New Mexico Museum of Art
Alcove 12.9 Caps an Ambitious Series of Nine Shows
FOR IMMEDIATE RELEASE
February 26, 2013
The New Mexico Museum of Art’s final show in the Alcove 12.0 series will open on March 1 with Alcove 12.9, featuring works by Jeff Deemie, Teri Greeves, Joanne Lefrak, James Marshall , and Mary Tsiongas. The exhibition runs through April 5, 2013.
In March of 2012, the Museum launched the Alcove 12.0 series—nine exhibitions focusing on new work by contemporary New Mexico artists curated by Merry Scully.
The Alcove 12.0 format dates to the 1917 founding of the New Mexico Museum of Art as the Art Gallery of the Museum of New Mexico. Small one-person exhibitions were held in the gallery alcoves through the 1950s, resuming in the mid-1980s, and again in the early 1990s. Many of the artists’ works in those early exhibitions form the historical core of the museum’s collection. But at the time of their shows, they, too, were contemporary artists working in New Mexico.
After a fifteen-year hiatus, the Alcove exhibitions at the New Mexico Museum of Art returned—and with a very ambitious schedule: five new artists, every five weeks, for one year. These artist-centered showcases have featured new ideas, artists at all stages of their careers, and art being made in New Mexico right now.
A complete list of the 45 artists in Alcove 12.1-12.9 is at the end of this release. Click on this link to learn more about Alcove 12.1-12.9 on the museum’s web page.
Curator Merry Scully said of the series, “The state’s Centennial and the museum’s upcoming 100th anniversary started the conversation about bringing back the Alcove exhibitions. We conceived a series of exhibitions focused on artists currently working in New Mexico. Past Alcove exhibits have been grouped and curated along thematic constructs, but for Alcove 12.0 each artist’s space was conceived of individually. The exhibition is a hybrid of forty-five short, one-person exhibitions and a yearlong group exhibition with forty-five artists,” said Scully. Another purpose of the Alcove series and its related programming was to “create a culture of exchange and conversation—to present less formal opportunities for dialogue with the artists and the community, and vice versa,” she added.
Artist from across the state—Hobbs to Abiquiu—and from all stages of their careers have been included in the series. Such internationally recognized artists as Harmony Hammond and Susan York exhibited works as well as emerging artists, including Michael Borowski and the collaborative SCUBA (Crockett Bodelson and Sandra Wang). The fast turnover and focus on what the artists are making at present resulted in many artists trying new things, and creating new works and installations specifically for their Alcove.
Museum Director Mary Kershaw is quick to point out that it would be difficult to undertake such an ambitious project outside of New Mexico. “It is hard to imagine a place, outside of the major metropolitan areas, where we could be certain to find forty-five talented artists who could sustain the ambition and energy of this yearlong project. Indeed, our challenge was that we didn’t have enough time and space to show all the exciting work that is happening here and now.”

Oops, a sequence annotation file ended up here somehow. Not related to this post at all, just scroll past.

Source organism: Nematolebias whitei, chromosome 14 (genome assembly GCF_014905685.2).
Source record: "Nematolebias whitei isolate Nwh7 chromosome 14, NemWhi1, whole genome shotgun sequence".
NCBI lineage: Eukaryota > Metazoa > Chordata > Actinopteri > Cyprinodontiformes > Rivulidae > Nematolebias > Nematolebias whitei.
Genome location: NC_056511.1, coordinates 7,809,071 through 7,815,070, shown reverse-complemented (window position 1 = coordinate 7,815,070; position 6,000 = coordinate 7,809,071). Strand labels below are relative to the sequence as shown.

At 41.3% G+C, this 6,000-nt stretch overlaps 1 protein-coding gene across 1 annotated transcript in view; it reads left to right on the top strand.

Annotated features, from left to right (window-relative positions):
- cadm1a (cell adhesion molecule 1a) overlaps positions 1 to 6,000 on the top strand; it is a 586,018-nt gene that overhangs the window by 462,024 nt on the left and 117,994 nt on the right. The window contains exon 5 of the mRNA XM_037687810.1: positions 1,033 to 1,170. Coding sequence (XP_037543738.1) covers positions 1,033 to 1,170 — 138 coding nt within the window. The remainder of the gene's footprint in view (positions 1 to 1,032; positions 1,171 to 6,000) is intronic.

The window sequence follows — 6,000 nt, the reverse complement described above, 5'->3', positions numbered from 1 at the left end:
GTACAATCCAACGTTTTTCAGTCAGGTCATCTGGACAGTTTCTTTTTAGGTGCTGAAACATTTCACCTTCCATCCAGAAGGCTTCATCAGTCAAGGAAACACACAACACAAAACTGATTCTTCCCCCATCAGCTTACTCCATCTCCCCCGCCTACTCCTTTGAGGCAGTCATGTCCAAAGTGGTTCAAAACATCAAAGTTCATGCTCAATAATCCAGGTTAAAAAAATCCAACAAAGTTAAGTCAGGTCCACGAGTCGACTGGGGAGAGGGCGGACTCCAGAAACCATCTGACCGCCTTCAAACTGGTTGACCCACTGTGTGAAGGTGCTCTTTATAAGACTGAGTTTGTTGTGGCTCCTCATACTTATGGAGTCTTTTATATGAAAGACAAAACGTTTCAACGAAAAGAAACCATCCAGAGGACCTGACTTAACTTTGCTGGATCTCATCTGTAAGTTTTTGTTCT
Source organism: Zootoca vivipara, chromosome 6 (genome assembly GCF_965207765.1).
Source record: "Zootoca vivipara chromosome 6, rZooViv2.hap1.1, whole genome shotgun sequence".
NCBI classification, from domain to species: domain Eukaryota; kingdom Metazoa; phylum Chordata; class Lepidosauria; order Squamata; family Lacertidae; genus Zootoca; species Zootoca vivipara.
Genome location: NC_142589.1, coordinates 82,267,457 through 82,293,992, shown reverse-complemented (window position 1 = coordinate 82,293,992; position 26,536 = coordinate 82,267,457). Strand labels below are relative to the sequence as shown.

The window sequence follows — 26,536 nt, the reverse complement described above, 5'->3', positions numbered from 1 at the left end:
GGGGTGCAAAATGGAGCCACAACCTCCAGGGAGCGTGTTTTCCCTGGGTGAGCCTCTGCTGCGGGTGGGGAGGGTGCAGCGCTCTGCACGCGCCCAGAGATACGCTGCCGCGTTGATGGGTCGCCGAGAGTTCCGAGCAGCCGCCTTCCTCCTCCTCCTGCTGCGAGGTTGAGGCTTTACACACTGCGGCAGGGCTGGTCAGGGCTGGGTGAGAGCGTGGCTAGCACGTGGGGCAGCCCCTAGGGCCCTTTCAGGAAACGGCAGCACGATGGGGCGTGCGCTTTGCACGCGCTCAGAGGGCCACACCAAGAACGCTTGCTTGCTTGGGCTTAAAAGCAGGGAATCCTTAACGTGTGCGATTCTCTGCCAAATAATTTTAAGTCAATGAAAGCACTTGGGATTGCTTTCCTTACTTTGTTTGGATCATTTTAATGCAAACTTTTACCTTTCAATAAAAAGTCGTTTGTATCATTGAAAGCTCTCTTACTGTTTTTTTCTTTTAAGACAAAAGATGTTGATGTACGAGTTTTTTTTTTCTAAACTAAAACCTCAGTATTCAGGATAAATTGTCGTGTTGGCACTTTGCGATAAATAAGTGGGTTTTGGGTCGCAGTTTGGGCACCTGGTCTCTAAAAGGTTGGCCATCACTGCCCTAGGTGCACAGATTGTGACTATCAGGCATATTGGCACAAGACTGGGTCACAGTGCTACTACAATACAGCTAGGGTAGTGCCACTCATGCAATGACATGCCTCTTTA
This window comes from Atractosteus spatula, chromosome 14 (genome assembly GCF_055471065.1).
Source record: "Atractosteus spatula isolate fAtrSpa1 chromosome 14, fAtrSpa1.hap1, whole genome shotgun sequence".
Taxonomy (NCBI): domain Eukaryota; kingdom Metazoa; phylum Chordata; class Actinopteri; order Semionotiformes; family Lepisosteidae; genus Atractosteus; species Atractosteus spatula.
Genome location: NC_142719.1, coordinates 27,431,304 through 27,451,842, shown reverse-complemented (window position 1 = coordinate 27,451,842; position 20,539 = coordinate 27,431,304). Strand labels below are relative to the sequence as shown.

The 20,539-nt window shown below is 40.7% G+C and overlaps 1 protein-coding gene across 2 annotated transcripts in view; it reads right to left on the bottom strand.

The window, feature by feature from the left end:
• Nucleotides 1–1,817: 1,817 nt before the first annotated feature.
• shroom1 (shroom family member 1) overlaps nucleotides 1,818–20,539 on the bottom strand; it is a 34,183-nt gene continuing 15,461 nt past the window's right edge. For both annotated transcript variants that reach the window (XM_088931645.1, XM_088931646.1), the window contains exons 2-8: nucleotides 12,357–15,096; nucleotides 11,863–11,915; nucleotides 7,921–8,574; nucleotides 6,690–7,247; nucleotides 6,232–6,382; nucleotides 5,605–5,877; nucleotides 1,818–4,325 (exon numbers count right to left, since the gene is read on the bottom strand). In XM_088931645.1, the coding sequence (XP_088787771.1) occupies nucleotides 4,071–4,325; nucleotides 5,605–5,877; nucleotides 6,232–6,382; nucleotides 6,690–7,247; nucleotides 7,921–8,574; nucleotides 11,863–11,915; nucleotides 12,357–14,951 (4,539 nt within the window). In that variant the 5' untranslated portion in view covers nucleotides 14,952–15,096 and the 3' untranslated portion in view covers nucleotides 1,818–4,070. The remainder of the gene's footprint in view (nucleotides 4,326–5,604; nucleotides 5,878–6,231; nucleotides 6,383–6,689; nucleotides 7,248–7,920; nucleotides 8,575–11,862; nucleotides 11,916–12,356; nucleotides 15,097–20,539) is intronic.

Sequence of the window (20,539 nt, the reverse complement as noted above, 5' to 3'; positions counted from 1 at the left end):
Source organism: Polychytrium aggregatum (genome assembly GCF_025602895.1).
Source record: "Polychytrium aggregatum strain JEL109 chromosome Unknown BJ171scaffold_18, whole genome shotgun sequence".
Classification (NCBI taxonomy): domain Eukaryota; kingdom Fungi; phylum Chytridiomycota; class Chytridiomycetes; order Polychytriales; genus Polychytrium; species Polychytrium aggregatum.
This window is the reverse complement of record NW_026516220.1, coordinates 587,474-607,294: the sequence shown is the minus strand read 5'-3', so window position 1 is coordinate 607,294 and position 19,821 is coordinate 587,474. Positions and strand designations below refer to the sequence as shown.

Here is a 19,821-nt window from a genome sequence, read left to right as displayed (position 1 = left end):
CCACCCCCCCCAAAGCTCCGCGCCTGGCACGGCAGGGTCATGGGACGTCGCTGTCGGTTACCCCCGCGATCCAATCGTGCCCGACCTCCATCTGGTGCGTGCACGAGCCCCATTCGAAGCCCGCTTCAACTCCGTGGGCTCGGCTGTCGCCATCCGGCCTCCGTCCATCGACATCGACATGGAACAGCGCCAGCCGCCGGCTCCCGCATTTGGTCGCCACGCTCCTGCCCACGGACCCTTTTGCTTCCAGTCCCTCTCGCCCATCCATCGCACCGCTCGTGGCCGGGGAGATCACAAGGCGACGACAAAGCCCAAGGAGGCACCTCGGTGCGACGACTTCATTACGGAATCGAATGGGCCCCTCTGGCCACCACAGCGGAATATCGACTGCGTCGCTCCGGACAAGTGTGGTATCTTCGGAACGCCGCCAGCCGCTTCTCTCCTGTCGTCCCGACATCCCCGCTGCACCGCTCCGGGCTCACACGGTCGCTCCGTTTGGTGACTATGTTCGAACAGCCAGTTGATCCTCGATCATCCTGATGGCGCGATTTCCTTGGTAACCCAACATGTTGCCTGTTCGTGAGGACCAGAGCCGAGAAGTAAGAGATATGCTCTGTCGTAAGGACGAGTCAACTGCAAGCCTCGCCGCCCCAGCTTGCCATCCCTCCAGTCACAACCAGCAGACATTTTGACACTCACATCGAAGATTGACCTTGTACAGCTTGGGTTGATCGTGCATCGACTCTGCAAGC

In addition to the artists included in the exhibitions, dozens more were considered, and many visits to galleries and artists’ studios took place over the course of the past year and a half.
Nearly one hundred years ago the New Mexico Museum of Art was built as part of a program to encourage artists to come live and work in New Mexico, and to this day the state continues to be a haven for serious working artists.
The question remains: how long will New Mexico’s art fans have to wait for history to repeat? Neither Mary Kershaw nor Merry Scully will let on.
Opening Reception Alcove 12.9
Friday, March 1, 2013, 5:30 – 7:30 p.m.
Gallery Conversation with the Alcove 12.9 Artists
Friday, March 22, 2013, 5:30 – 7:00 p.m.
This last in the series of informal conversations with the artists exhibiting in the museum alcoves is a combination of exhibition walk-through and dialog with the artists. It is open to all, and all are encouraged to participate in the conversation.
Alcove 12. 0 Artist List
Susan Marie Dopp
Robert M. Ellis
Jeanette Pasin Sloan
Merry Scully, Curator
Steve Cantrell, PR Manager
The New Mexico Museum of Art, founded in 1917 as the Art Gallery of the Museum of New Mexico, is housed in a spectacular Pueblo Revival building designed by I. H. and William M. Rapp based on their New Mexico building at the Panama-California Exposition (1915). The museum’s architecture inaugurated what has come to be known as “Santa Fe Style.” For nearly 100 years, the Museum has celebrated the diversity of the visual arts and the legacy of New Mexico as a cultural crossroads by collecting and exhibiting work by leading artists from New Mexico and elsewhere. This tradition continues today with a wide-array of exhibitions with work from the world’s leading artists. The New Mexico Museum of Art brings the art of New Mexico to the world and the art of the world to New Mexico.